In the Guardian, Hirsh Sawhney has a piece about how independent publishers of the world are going to save literature:
Could literary culture really be breathing its last? Should readers and writers be running for cover? Of course not. But what, then, will save literature from economic disaster? Simple: independent publishing. Yes, independents – the ones who struggle to sell enough books to make payroll – will ensure that engaging, challenging books continue to be produced and consumed. It’s they who’ll safeguard literature through the dark economic days ahead. [. . .]
In an ironic twist of our times, however, these perpetually struggling entrepreneurs might just be able to weather the current financial crisis better than their behemoth corporate cousins. Why? They’re used to constantly innovating to generate revenue and to conducting the business of literature on a tight budget. They don’t expect unreasonable profit margins from good books. And when you’re independently owned, you’re somewhat insulated from the machinations of the market.
All this is true, and beyond weathering the current economic storm, independents play a vital role in book culture, publishing those titles that might not be profitable enough for a big house to do, but that are important nonetheless. And thanks to the nature of the beast, historically, it’s been a lot of indie presses that publish the more subversive, challenging books that shake up how we think about art, politics, life. Books that would appeal to college students who are out looking for something that’s not necessarily sanctioned by their professors or parents . . . Isn’t that what college is all about?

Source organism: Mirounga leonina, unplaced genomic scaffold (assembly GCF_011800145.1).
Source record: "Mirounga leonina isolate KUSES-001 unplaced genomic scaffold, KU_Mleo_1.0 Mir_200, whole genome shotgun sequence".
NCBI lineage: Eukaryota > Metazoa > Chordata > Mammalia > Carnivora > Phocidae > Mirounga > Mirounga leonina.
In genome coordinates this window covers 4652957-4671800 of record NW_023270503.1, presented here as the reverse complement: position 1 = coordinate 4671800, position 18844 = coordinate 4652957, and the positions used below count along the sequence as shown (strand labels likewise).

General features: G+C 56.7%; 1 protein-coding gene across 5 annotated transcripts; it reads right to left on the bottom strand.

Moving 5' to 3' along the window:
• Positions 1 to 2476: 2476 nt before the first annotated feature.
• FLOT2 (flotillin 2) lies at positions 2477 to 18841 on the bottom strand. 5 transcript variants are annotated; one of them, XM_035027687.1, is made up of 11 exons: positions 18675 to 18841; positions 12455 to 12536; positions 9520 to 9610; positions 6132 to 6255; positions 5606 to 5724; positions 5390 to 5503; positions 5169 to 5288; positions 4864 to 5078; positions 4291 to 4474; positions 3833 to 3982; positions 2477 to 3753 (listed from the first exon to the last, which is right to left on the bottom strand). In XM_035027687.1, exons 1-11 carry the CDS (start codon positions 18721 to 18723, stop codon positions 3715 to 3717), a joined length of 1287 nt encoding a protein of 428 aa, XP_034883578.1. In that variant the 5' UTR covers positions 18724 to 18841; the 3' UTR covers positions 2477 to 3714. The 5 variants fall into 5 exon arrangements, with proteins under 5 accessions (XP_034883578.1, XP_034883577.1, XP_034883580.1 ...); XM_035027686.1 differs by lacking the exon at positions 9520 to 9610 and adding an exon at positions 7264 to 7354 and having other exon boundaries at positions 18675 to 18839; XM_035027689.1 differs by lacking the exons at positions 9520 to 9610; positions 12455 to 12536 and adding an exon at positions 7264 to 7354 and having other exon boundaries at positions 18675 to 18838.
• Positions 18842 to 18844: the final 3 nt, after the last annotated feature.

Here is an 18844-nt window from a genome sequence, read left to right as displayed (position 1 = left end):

Well, apparently the days of college students reading cult novels that are flying under the collective media radar are long gone. From the “Washington Post“:
Forty years later, on today’s college campuses, you’re more likely to hear a werewolf howl than Allen Ginsberg, and Nin’s transgressive sexuality has been replaced by the fervent chastity of Bella Swan, the teenage heroine of Stephenie Meyer’s modern gothic “Twilight” series. It’s as though somebody stole Abbie Hoffman’s book — and a whole generation of radical lit along with it.
Last year Meyer sold more books than any other author — 22 million — and those copies weren’t all bought by middle-schoolers. According to the Chronicle of Higher Education, the best-selling titles on college campuses are mostly about hunky vampires or Barack Obama. Recently, Meyer and the president held six of the 10 top spots. In January, the most subversive book on the college bestseller list was “Our Dumb World,” a collection of gags from the Onion. The top title that month was “The Tales of Beedle the Bard” by J.K. Rowling. College kids’ favorite nonfiction book was Malcolm Gladwell’s “Outliers,” about what makes successful individuals. And the only title that stakes a claim as a real novel for adults was Khaled Hosseini’s “A Thousand Splendid Suns,” the choice of a million splendid book clubs.
Maybe I’m getting old, but I have to admit that I find this pretty disturbing. And some of the explanations for these reading habits are equally cringe-worthy: